Block on Trump's Asylum Ban Upheld by Supreme Court
If your company prefers arbitration to litigation -- and what company doesn't? -- then you're probably well-versed in the ways of the the Federal Arbitration Act. And you probably know that the FAA doesn't include a definition for "arbitration."
Congress left the courts with dirty work of figuring out what "arbitration" is, and the courts have turned to the common law for answers.
But should the courts look to federal common law or state law? In a matter of first impression, the Second Circuit Court of Appeals ruled this week federal common law should control.
This issue cropped up in an insurance contract dispute between Imad John Bakoss and Lloyds of London. Bakoss took out an insurance policy with Lloyds in the event he became "Permanently Totally Disabled." The policy stated that Bakoss could only invoke that status if "in the opinion of a Competent Medical Authority" he wouldn't recover from the effects of a sickness or injury to the extent that he would ever be able to resume the "material and substantial duties" of his occupation."
The policy provided each party with the right to have Bakoss examined by a physician of its choice for the purpose of determining whether he was "totally disabled." In the event of a disagreement between each party's physicians, the two physicians would jointly name a third doctor to make a final and binding decision.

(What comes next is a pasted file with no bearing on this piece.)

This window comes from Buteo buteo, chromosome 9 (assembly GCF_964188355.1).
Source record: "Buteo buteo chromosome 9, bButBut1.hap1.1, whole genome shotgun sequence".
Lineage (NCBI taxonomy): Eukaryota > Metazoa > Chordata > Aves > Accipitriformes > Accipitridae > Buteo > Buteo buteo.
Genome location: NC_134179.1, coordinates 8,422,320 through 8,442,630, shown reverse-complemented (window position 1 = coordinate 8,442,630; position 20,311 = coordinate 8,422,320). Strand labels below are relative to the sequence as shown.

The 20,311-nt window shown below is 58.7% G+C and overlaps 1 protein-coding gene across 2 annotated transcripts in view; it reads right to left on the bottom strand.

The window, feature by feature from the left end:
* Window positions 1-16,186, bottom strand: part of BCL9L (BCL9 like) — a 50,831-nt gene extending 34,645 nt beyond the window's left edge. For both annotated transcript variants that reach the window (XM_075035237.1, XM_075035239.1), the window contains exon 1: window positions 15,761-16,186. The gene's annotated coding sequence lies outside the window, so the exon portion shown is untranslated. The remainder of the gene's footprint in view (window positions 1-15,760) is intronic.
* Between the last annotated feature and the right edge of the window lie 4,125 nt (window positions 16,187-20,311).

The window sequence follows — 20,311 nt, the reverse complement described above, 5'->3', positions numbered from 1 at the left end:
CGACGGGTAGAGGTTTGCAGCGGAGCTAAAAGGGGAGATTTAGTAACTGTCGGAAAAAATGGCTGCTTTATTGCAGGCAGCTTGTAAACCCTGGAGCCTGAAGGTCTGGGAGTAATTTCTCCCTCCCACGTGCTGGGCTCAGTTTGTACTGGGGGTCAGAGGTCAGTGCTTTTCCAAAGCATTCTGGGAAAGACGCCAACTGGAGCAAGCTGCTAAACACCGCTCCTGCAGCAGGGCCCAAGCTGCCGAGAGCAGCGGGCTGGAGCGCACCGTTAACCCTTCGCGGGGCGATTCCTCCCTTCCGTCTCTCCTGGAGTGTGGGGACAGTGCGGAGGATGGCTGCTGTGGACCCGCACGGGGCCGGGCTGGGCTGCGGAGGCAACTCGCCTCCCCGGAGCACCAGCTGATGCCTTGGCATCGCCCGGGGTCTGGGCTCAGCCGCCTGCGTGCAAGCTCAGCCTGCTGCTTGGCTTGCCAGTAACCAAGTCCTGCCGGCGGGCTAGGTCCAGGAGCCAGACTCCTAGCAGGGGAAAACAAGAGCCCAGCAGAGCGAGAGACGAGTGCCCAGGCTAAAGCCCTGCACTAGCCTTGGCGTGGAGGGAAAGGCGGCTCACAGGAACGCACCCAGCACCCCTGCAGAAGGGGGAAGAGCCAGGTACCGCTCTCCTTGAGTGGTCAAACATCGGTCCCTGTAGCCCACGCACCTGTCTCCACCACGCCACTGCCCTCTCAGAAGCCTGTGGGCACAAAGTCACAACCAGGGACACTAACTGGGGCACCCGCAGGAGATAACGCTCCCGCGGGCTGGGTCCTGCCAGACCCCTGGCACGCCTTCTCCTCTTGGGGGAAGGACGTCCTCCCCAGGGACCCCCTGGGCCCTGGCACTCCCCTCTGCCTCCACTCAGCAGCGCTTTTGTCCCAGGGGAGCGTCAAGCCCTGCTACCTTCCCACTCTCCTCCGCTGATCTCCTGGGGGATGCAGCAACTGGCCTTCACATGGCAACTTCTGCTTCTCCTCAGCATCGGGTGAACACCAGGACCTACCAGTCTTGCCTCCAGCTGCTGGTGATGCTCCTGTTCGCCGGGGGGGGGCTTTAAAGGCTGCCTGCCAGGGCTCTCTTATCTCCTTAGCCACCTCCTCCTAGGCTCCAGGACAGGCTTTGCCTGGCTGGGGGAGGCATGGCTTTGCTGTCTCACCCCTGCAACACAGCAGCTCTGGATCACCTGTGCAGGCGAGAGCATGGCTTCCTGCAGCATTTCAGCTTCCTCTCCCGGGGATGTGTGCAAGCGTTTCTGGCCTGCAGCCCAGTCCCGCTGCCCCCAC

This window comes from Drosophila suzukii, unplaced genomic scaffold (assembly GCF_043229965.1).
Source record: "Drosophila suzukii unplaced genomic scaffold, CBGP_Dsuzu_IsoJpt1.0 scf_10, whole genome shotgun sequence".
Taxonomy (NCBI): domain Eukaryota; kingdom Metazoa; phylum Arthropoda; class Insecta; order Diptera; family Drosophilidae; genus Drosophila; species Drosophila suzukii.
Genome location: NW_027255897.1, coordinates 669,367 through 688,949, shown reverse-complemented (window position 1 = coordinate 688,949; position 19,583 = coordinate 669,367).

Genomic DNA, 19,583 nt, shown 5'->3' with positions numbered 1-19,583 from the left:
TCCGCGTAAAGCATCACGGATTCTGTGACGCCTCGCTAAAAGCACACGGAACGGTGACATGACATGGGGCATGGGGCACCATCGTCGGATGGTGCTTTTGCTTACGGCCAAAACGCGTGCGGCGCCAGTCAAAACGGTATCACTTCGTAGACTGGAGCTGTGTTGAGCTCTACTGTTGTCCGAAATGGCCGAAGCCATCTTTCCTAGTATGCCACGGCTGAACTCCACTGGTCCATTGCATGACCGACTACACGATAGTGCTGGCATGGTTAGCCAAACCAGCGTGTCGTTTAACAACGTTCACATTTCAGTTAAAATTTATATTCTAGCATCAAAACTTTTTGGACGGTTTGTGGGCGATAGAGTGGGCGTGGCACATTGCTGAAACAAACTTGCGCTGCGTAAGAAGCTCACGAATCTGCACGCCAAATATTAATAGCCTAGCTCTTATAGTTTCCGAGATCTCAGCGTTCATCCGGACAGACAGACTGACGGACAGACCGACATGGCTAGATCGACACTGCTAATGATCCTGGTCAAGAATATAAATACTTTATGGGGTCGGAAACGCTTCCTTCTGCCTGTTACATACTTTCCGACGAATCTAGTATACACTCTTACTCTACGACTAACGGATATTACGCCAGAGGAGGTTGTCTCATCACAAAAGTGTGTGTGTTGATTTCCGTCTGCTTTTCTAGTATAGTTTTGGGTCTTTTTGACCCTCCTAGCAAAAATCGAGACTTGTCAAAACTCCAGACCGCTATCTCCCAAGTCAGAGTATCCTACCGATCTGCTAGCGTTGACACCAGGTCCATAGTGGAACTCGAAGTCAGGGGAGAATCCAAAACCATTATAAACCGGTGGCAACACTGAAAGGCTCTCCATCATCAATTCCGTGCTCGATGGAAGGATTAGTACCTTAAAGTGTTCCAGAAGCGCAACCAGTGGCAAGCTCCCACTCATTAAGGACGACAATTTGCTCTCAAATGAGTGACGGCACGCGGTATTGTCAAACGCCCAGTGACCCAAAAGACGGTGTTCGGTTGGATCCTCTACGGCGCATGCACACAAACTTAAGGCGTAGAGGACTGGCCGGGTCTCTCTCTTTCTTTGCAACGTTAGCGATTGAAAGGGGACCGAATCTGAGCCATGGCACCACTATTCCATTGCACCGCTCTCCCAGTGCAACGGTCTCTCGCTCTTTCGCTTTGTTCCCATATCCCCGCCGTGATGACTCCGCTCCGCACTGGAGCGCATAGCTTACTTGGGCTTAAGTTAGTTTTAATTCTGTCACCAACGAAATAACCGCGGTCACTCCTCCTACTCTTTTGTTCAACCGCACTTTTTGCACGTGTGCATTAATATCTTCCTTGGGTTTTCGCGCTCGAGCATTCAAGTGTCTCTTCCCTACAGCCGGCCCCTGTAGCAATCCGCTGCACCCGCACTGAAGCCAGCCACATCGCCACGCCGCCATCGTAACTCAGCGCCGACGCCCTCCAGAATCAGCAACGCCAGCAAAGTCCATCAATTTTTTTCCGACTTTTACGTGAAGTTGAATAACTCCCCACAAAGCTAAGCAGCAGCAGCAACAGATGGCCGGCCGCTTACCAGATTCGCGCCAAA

Lloyds and Bakoss couldn't reach an agreement regarding the third physician when it came time to put the terms of the policy into practice. Bakoss sued Lloyds in New York state court. Lloyds, in turn, removed the case to federal court, claiming that the third-physician clause is an arbitration agreement, thus providing federal subject-matter jurisdiction. Applying federal common law, the district court held that (1) the third-physician clause is an agreement to arbitrate, and (2) federal jurisdiction exists under the FAA.
Bakoss appealed, arguing that the district court should have looked to New York law, rather than federal common law, to define "arbitration."
The Second Circuit disagreed, following the majority of its sister circuits in finding that federal law should define the scope of "arbitration" under the FAA, and noting that applying state law would create "a patchwork in which the FAA will mean one thing in one state and something else in another."
For now, the First, Second, Fifth, and Tenth Circuit apply federal common law in these situations. The Ninth Circuit — never shy about being an outlier— applied state common law in Wasyl, Inc., v. First Boston Corp. The Ninth Circuit's stance, however, could be second-guessed. As the Second Circuit observed, the Ninth Circuit panel in Portland General Electric Co. v. U.S. Bank Trust National Association questioned whether the appellate court had correctly decided Wasyl.
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